I went down to Fort Mill to be interviewed for an article in a local magazine. I ended up arriving there about an hour and a half earlier than I was supposed to, so I went for a drive in the rural areas around the town. I had my GPS device hooked up on the dash, but I just cleared it and drove aimlessly.
Somehow, I ended up on a very lonely stretch of a (to me) nameless road that went through forest and farmland. It stretched between a weird little industrial/warehouse district and the downtown of Fort Mill. I encountered not one single other vehicle while I was driving on it.
As I drove leisurely along I noticed an historical marker on the opposite side of the road so I turned around and went back to it. Sometimes I like to stop and read these markers and find out what they are and why they are there. In this case, it was to mark again and honor the Catawba Indian Nation. I've read that there are something around 2500 self-identified Catawba natives remaining on Earth, and that less than 200 of them actually live on the Catawba Indian Reservation in South Carolina. The plaque there claims that in return for the friendship and loyalty of the Catawbas, the whites would give them a 15-square-mile reservation. I don't bloody think so.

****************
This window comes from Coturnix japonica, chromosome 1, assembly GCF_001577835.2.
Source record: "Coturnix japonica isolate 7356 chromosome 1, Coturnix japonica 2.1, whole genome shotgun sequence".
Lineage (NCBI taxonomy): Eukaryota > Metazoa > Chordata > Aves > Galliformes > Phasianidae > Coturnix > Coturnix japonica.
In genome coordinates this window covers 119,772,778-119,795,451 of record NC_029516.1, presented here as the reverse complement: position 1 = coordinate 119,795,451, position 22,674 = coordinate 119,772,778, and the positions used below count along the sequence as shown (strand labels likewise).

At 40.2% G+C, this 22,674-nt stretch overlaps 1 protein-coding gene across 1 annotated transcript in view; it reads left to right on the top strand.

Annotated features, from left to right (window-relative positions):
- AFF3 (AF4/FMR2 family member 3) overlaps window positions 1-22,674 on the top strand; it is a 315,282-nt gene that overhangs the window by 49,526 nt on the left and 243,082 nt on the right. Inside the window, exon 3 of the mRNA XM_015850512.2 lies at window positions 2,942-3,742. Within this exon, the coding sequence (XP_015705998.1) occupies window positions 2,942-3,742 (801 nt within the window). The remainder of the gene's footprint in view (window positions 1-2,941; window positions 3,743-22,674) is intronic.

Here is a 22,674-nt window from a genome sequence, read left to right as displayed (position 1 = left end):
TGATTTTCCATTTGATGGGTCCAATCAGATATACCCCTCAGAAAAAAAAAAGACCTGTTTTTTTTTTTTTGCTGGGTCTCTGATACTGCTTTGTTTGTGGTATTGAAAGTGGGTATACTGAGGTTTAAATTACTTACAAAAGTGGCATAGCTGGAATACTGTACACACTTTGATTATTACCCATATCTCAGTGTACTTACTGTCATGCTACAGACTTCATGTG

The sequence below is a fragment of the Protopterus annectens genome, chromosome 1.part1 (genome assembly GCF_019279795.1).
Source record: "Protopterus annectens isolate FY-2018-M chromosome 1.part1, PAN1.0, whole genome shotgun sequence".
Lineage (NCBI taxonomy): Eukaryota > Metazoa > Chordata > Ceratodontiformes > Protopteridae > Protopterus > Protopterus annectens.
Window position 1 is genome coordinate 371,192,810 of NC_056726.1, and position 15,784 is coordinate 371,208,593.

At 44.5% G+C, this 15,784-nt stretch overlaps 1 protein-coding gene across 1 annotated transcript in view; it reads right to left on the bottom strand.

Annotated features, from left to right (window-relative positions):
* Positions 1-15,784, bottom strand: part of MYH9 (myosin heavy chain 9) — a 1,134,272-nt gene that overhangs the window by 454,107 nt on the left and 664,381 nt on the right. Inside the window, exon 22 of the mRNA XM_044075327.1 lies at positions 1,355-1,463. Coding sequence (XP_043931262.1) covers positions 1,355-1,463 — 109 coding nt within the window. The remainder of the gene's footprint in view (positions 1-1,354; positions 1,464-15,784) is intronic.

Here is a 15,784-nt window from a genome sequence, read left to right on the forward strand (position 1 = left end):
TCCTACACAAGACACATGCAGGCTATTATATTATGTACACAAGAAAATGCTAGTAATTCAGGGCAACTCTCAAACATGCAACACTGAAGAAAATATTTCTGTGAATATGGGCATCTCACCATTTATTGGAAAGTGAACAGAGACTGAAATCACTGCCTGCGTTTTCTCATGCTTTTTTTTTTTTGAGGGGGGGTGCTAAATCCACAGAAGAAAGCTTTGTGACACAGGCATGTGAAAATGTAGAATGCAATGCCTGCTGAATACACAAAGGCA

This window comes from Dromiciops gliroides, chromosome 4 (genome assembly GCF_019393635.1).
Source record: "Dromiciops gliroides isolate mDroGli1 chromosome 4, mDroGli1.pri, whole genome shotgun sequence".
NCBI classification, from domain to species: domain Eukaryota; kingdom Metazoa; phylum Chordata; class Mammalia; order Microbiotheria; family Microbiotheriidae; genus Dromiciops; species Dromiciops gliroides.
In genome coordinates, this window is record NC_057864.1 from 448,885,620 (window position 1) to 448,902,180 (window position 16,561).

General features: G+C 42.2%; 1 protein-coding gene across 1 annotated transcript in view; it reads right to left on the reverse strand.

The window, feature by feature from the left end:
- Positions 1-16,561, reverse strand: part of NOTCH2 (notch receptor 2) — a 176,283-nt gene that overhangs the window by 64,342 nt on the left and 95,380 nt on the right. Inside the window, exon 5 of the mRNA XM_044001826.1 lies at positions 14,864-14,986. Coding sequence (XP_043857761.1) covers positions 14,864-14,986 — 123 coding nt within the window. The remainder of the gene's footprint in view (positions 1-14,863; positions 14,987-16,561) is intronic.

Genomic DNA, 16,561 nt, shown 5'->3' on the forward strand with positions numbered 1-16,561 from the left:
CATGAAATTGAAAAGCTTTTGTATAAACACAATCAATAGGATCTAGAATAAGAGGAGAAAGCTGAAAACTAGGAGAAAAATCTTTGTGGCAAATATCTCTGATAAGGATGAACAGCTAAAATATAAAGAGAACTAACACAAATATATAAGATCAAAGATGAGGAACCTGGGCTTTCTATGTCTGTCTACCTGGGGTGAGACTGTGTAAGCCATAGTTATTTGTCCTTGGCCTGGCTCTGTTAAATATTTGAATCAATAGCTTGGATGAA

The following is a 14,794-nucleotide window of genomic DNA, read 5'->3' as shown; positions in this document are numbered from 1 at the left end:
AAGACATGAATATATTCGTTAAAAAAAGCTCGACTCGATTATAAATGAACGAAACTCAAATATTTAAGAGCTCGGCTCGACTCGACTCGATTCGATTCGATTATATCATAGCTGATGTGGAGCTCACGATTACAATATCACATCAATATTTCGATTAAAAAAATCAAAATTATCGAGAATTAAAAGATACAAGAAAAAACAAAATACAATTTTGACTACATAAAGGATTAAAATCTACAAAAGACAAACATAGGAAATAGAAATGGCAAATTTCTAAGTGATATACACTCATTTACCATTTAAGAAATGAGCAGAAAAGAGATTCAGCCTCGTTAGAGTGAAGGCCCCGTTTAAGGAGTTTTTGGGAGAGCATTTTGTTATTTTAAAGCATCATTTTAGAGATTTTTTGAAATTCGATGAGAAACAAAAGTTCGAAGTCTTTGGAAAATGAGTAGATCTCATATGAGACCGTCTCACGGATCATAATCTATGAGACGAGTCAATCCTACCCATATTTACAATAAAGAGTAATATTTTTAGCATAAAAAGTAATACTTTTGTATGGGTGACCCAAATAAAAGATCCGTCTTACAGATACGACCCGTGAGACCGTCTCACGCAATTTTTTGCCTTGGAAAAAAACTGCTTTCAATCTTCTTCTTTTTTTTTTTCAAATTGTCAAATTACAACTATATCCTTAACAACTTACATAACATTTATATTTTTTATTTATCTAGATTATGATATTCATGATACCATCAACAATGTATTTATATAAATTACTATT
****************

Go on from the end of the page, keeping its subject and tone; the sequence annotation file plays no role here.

The lonely stretch of country road where I found the little monument.
For some reason the locals felt the need to erect two monuments. One is the classic cast iron sign and then there was this little carved granite stone.
Yep. The road was so lonely that I could walk out into the middle of it and take photos. I kept thinking about Wile E. Coyote doing this kind of thing and getting run down by suddenly appearing Mack trucks.
This sign looks to have seen better days. I think it's been hit a few times.